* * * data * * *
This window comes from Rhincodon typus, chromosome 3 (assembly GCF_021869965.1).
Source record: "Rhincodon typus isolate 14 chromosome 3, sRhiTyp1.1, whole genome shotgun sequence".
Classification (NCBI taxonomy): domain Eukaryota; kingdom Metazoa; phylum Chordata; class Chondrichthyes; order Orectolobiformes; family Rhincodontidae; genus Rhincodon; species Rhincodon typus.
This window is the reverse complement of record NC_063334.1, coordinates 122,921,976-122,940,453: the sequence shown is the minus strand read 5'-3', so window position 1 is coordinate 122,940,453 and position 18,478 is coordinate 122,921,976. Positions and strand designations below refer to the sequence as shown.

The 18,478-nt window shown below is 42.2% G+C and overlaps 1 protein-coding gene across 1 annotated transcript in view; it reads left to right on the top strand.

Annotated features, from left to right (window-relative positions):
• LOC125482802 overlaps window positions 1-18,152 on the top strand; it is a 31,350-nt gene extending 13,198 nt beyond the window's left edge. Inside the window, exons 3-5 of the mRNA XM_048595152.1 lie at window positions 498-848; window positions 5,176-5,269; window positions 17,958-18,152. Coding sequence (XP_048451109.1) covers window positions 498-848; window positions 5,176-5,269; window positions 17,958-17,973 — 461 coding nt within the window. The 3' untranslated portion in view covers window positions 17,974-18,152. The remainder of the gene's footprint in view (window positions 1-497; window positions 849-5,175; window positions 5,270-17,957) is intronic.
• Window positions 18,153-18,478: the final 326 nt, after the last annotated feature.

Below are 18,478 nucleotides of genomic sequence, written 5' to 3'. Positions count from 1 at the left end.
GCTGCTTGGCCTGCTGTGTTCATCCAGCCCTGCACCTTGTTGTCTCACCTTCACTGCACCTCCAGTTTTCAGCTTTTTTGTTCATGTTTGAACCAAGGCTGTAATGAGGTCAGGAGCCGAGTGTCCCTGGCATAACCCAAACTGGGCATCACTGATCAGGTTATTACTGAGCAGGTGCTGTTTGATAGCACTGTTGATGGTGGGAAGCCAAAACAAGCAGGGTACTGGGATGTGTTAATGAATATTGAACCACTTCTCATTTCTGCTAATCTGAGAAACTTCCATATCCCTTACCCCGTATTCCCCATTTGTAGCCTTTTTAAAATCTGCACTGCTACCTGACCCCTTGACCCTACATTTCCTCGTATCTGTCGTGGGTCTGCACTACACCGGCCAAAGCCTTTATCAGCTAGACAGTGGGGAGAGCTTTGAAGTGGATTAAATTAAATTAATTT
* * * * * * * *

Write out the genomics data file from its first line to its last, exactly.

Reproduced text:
This window comes from Rhincodon typus, chromosome 3 (assembly GCF_021869965.1).
Source record: "Rhincodon typus isolate 14 chromosome 3, sRhiTyp1.1, whole genome shotgun sequence".
Classification (NCBI taxonomy): domain Eukaryota; kingdom Metazoa; phylum Chordata; class Chondrichthyes; order Orectolobiformes; family Rhincodontidae; genus Rhincodon; species Rhincodon typus.
This window is the reverse complement of record NC_063334.1, coordinates 122,921,976-122,940,453: the sequence shown is the minus strand read 5'-3', so window position 1 is coordinate 122,940,453 and position 18,478 is coordinate 122,921,976. Positions and strand designations below refer to the sequence as shown.

The 18,478-nt window shown below is 42.2% G+C and overlaps 1 protein-coding gene across 1 annotated transcript in view; it reads left to right on the top strand.

Annotated features, from left to right (window-relative positions):
• LOC125482802 overlaps window positions 1-18,152 on the top strand; it is a 31,350-nt gene extending 13,198 nt beyond the window's left edge. Inside the window, exons 3-5 of the mRNA XM_048595152.1 lie at window positions 498-848; window positions 5,176-5,269; window positions 17,958-18,152. Coding sequence (XP_048451109.1) covers window positions 498-848; window positions 5,176-5,269; window positions 17,958-17,973 — 461 coding nt within the window. The 3' untranslated portion in view covers window positions 17,974-18,152. The remainder of the gene's footprint in view (window positions 1-497; window positions 849-5,175; window positions 5,270-17,957) is intronic.
• Window positions 18,153-18,478: the final 326 nt, after the last annotated feature.

Below are 18,478 nucleotides of genomic sequence, written 5' to 3'. Positions count from 1 at the left end.
GCTGCTTGGCCTGCTGTGTTCATCCAGCCCTGCACCTTGTTGTCTCACCTTCACTGCACCTCCAGTTTTCAGCTTTTTTGTTCATGTTTGAACCAAGGCTGTAATGAGGTCAGGAGCCGAGTGTCCCTGGCATAACCCAAACTGGGCATCACTGATCAGGTTATTACTGAGCAGGTGCTGTTTGATAGCACTGTTGATGGTGGGAAGCCAAAACAAGCAGGGTACTGGGATGTGTTAATGAATATTGAACCACTTCTCATTTCTGCTAATCTGAGAAACTTCCATATCCCTTACCCCGTATTCCCCATTTGTAGCCTTTTTAAAATCTGCACTGCTACCTGACCCCTTGACCCTACATTTCCTCGTATCTGTCGTGGGTCTGCACTACACCGGCCAAAGCCTTTATCAGCTAGACAGTGGGGAGAGCTTTGAAGTGGATTAAATTAAATTAATTT